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Community College Restricts Students’ Social Media

By Annie Gilbertson | Published 11 Aug 2011 06:54pm | comments
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Copiah-Lincoln Community College released a new social media policy that got twitter talking.  MPB's Education Reporter, Annie Gilbertson, explains why the new policy might be controversial and why it may be perceived as a violation of free speech.

Regulating social media is largely uncharted waters for colleges, at least that's how Colpiah Lincoln President Ronnie Nettles sees it.  When he announced a new policy warning students not to post inappropriate content to school organization pages, he was surprised that media across the country responded.

Nettles: “The attention this has gotten is kind of unusual in that it was really just a small part of a large board meeting.  I think the term social media really gets people’s attention.”

And it did, making television news locally and twitter feeds across the country. While regulating college athletes online is common, regulating the general student population is largely unheard of, or at least it was after the Supreme Court decided it violated first amendment rights.

Delfattore: “There are Supreme Court decisions that say students are permitted to form organizations that are student organizations within an institution. They are run by the students and represent the students' view point.”

That's University of Delaware Professor Joan Delfattore, who researches intellectual freedom issues. To summarize Delfattore, students in public schools are free to promote any content they like under a university-affiliated student organization's name provided it's not breaking any laws, like calling for violence, promoting underage drinking or posting pornographic pictures of minors.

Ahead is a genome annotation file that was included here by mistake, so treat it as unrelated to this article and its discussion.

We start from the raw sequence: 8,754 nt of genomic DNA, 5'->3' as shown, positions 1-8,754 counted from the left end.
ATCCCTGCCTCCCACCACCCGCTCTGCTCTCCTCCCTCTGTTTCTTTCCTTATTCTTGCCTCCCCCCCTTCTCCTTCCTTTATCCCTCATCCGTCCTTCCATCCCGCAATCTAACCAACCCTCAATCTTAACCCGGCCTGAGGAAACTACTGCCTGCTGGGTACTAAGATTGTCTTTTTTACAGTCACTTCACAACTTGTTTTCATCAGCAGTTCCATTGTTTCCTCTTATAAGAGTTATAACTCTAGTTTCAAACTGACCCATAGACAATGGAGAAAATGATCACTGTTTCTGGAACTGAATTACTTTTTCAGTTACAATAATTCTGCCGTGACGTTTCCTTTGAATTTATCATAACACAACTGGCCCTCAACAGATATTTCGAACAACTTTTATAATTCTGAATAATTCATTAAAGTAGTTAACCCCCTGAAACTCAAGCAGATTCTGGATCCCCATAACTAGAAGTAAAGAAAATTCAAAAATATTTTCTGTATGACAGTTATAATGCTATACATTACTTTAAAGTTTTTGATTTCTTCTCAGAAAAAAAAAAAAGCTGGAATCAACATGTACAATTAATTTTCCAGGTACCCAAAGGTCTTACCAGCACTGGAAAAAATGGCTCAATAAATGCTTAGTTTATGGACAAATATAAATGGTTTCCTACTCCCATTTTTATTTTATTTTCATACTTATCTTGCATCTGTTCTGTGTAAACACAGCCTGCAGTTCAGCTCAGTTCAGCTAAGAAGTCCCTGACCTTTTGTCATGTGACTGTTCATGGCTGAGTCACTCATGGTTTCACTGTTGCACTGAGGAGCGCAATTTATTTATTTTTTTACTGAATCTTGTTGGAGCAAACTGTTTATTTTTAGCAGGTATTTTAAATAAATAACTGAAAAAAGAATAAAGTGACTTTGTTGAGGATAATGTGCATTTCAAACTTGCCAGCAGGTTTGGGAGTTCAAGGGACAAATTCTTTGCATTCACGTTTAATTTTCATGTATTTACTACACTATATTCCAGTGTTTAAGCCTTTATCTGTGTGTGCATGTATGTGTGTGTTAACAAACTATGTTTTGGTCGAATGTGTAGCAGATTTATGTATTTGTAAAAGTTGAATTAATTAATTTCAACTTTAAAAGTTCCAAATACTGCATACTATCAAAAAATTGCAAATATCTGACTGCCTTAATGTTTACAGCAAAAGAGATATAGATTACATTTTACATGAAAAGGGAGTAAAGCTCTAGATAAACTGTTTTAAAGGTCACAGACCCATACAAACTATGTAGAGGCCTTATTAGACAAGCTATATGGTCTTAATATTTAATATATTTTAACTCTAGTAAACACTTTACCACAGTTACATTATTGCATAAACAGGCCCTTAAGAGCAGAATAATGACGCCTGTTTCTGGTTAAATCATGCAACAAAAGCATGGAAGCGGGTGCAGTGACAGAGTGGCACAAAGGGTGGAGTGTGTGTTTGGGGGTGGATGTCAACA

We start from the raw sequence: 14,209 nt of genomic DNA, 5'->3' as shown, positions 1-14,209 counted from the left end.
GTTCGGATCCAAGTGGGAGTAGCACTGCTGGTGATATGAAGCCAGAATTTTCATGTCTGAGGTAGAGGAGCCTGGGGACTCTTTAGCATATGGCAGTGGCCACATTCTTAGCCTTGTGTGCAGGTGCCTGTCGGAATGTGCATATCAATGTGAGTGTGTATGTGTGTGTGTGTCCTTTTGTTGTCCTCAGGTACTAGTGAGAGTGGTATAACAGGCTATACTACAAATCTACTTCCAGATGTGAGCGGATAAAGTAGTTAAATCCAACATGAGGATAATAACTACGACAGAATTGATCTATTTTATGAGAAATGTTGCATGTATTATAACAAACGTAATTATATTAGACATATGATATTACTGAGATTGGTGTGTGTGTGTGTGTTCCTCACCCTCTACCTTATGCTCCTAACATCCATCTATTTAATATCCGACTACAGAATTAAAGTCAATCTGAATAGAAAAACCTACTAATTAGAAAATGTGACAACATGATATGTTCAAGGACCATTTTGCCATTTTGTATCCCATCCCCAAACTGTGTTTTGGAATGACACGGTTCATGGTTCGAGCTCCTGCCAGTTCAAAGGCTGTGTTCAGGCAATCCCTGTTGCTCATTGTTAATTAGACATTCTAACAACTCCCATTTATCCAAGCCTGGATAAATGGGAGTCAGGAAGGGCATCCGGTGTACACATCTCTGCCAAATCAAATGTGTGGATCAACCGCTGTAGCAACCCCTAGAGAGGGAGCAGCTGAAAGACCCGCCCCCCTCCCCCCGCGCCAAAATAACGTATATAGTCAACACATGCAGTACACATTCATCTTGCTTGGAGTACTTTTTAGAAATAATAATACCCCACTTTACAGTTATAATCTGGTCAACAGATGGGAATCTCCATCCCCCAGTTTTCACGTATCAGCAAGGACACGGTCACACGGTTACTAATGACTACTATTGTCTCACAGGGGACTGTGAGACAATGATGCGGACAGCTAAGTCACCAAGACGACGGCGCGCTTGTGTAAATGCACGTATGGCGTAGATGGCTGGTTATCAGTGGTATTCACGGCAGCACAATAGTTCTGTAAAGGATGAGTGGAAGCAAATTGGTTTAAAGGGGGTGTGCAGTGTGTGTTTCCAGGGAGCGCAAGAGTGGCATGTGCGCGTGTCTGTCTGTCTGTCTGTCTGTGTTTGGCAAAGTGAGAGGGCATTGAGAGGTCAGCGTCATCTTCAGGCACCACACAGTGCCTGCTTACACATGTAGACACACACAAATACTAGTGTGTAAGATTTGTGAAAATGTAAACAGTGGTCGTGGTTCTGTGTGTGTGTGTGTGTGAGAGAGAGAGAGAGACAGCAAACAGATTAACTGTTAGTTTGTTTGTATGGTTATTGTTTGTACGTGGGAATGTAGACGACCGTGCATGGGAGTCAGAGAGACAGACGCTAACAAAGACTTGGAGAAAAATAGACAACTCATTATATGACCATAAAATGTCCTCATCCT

But Co-Lin's policy simply states inappropriate content should be avoided and does not place precise limits on what could be classified as such. Still, there hasn't been a reaction from students.  Second-year nursing student Leah Greer says she doesn't feel her rights will be infringed upon and her peers should just use common sense.

Greer: “You really can’t control what people say.  Freedom of speech is something we all have, but then again, if you are posting it on Facebook… I don’t think people should post bad things.”

Nettles says the media pushed out the story of Co-Lin’s policy before it was finished, so they may not have caught the last line, “nothing in this policy is intended to unlawfully interfere with an individual’s First Amendment right to freedom of speech or freedom of the press.”


From the Southern Education Desk, for MPB News, I'm Annie Gilbertson.


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